Debt-to-Income (DTI) ratio: How to calculate & what it means
Learning your debt-to-income ratio is an easy way to be more informed of your eligibility for financial products, like a home equity loan from Discover® Home Loans. It plays an important role in understanding your overall financial health because it compares what you earn to what you owe.
The debt-to-income ratio is important to lenders because it gives them an idea of the room you have in your finances to put toward a new loan. DTI plays a role in how much you can borrow, what monthly payments you may be able to afford and what the final structure of your loan might be.
You can empower yourself during the process of obtaining a home equity loan for home improvements, debt consolidation or paying major expenses by learning about your DTI. This guide will provide you with a simple look at calculating your DTI ratio, and what it means.
What debt counts?
The debt-to-income ratio formula is a straightforward calculation.
It looks at your existing debt payments, as well as the projected payment for your new home equity loan and identifies what percentage of your total pre-tax income these represent.
Debts to consider usually include:
- Current mortgage payment, including any fees such as taxes, HOA or condo dues and insurance
- Credit card debt
- Car loans
- Student loans
- Other existing loans and debt
Payments not considered usually include:
- Living expenses, such as your grocery bills
- Utilities, such as water and electricity
- Monthly service bills, like your cell phone, TV packages and internet
3 steps in the debt-to-income ratio formula
Now that you have a handle on what to consider, learning your DTI ratio is possible in three easy steps:
1. Add up all your payments towards the debts that are listed under “debts to consider” above. Make sure you don’t include anything in the “payments not considered” list.
2. Add the expected monthly payment for a new loan like a home equity loan to the total from step 1.
If you have a desired loan amount in mind, use the monthly payment calculator from Discover Home Loans to get an estimate for your monthly payment and APR.
3. Divide your total from step 2 by your pre-tax income. This will give you a percentage, which is your DTI ratio.
Let’s look at an example.
Assume you make $6,000 each month before taxes. Now, let’s assume that your monthly payment towards your debts plus the expected monthly payment of your home equity loan is $2,160. Divide $2,160 by $6,000 and you will get 36%. This means your DTI ratio with the new loan payment is 36%.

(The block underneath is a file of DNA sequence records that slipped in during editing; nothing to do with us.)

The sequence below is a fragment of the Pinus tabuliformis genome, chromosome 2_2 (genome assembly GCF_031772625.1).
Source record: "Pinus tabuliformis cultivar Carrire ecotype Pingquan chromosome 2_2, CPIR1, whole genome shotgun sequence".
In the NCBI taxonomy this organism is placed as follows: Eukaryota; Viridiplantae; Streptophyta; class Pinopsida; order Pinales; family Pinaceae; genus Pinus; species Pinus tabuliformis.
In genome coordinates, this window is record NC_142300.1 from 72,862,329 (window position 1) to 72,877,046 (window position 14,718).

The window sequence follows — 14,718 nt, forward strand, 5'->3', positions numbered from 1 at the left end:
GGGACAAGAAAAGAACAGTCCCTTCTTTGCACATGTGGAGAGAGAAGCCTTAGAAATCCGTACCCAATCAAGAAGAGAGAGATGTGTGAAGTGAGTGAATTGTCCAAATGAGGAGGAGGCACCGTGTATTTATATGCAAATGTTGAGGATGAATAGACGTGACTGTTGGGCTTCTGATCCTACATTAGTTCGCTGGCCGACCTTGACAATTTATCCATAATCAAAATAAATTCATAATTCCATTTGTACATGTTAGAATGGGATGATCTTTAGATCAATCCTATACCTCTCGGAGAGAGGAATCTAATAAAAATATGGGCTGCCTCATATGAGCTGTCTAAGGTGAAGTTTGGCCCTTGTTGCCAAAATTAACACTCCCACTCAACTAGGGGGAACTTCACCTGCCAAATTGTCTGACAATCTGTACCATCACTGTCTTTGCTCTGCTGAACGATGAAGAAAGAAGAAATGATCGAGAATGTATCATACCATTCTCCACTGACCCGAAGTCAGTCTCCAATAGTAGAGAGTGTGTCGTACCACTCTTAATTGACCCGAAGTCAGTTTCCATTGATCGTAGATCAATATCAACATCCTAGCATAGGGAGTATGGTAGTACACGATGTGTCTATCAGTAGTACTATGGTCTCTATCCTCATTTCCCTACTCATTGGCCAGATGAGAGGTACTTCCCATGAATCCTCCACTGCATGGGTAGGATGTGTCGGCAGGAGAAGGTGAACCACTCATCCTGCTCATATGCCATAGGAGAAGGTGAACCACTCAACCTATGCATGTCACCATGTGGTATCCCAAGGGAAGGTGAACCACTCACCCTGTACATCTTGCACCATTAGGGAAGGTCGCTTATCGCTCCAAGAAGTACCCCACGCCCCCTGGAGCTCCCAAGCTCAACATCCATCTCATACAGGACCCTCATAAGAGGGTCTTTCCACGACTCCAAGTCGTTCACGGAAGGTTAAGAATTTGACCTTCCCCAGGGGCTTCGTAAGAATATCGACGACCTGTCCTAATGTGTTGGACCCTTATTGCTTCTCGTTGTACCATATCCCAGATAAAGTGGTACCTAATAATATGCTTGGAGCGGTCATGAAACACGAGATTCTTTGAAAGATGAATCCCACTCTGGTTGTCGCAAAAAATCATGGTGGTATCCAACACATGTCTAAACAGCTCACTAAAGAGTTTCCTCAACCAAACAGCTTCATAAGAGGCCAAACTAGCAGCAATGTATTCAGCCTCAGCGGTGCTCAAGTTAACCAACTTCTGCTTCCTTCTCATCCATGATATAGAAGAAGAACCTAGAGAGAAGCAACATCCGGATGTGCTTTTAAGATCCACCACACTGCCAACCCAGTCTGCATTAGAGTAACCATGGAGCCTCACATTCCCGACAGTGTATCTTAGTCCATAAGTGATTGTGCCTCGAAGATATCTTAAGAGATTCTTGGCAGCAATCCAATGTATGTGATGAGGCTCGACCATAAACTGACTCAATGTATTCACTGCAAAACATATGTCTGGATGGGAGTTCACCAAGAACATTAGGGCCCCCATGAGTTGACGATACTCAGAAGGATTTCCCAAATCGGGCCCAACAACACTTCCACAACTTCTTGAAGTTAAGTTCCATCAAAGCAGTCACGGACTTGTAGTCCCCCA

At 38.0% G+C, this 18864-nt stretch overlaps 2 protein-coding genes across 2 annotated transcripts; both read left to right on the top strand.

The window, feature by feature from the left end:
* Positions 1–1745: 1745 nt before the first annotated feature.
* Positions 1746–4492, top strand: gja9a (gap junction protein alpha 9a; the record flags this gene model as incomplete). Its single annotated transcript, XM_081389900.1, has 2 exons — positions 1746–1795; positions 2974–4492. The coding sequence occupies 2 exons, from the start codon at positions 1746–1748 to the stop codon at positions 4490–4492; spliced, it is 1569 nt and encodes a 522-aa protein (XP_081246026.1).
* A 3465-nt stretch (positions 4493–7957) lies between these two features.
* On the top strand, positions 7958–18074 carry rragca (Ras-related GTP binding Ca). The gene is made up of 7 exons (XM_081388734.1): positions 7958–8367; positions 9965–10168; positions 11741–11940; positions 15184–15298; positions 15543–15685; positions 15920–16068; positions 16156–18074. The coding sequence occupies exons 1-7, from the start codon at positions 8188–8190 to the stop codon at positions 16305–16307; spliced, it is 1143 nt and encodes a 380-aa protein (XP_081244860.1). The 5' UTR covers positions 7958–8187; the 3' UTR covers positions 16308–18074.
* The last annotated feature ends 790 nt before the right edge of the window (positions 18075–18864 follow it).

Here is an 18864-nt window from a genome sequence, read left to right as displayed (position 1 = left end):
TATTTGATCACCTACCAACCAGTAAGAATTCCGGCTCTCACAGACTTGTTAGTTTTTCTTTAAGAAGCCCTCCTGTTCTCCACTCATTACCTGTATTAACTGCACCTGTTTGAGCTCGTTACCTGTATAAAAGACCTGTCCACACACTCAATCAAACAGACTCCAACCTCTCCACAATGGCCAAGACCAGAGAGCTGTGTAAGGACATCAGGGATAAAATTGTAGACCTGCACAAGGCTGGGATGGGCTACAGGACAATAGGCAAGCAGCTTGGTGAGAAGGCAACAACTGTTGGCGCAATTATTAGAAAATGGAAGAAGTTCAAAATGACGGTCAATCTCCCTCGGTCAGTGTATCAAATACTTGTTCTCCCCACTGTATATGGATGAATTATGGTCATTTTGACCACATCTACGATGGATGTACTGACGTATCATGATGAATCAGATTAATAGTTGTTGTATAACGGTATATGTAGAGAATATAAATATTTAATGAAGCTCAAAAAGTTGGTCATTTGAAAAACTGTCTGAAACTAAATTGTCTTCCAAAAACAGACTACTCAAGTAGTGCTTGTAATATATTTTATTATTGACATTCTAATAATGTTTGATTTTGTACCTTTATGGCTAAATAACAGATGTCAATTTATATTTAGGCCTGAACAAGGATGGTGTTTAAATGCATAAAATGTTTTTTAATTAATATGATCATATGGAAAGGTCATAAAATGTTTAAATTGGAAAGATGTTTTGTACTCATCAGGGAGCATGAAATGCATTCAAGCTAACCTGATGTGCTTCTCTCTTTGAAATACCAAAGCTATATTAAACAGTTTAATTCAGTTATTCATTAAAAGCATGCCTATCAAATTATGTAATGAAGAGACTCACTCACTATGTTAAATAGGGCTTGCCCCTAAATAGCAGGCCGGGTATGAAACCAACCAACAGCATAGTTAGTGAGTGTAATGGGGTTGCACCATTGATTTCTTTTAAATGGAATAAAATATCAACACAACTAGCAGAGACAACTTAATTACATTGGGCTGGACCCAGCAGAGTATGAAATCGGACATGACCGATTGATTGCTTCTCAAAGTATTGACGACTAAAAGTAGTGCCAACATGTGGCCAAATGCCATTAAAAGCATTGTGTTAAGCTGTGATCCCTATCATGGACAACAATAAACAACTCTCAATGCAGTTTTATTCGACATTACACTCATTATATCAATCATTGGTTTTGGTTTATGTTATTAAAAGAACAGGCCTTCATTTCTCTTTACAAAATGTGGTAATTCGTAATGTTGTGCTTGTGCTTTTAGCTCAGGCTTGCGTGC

In general, it’s better to have a lower debt-to-income ratio.
What should your debt-to-income ratio be?
In general, the lower your DTI ratio is, the better. Many lenders require a DTI of 43% or below for home loan products, including home equity loans. This ensures that you won’t overextend your finances and end up owing more than you can pay. This helps create healthy debt and income habits.
If your DTI is higher than 43%, it might be best to work on reducing it before you try to acquire a home equity loan. You can lower your DTI in a few ways—the easiest of which is paying down debts and reducing or eliminating additional monthly debts.
Your DTI looks at monthly payments, not your total amount of debt, so one solution may be to prioritize the reduction of debt by focusing on the highest monthly payments first.
Paying down debt that doesn’t change its monthly amount based on the total owed doesn’t help in the short term, but it is a great part of a long-term strategy for reducing debt and making the most of your home and its value.
How to improve your debt-to-income ratio
Bringing your DTI down requires you to either increase your income or reduce your debts.
Increasing your income can mean getting a new job, a promotion, or a second job. Reducing your debts can be more complicated, although it might be achieved with debt consolidation opportunities. By consolidating your debts through a new loan or line of credit, you may be able to reduce monthly payments on your debt, which can help to reduce your DTI. Your lender may be able to help you reduce your DTI by suggesting that you pay off certain debts with a new loan intended for debt consolidation. Be sure to discuss this with your specific lender to find out what might work best for you.
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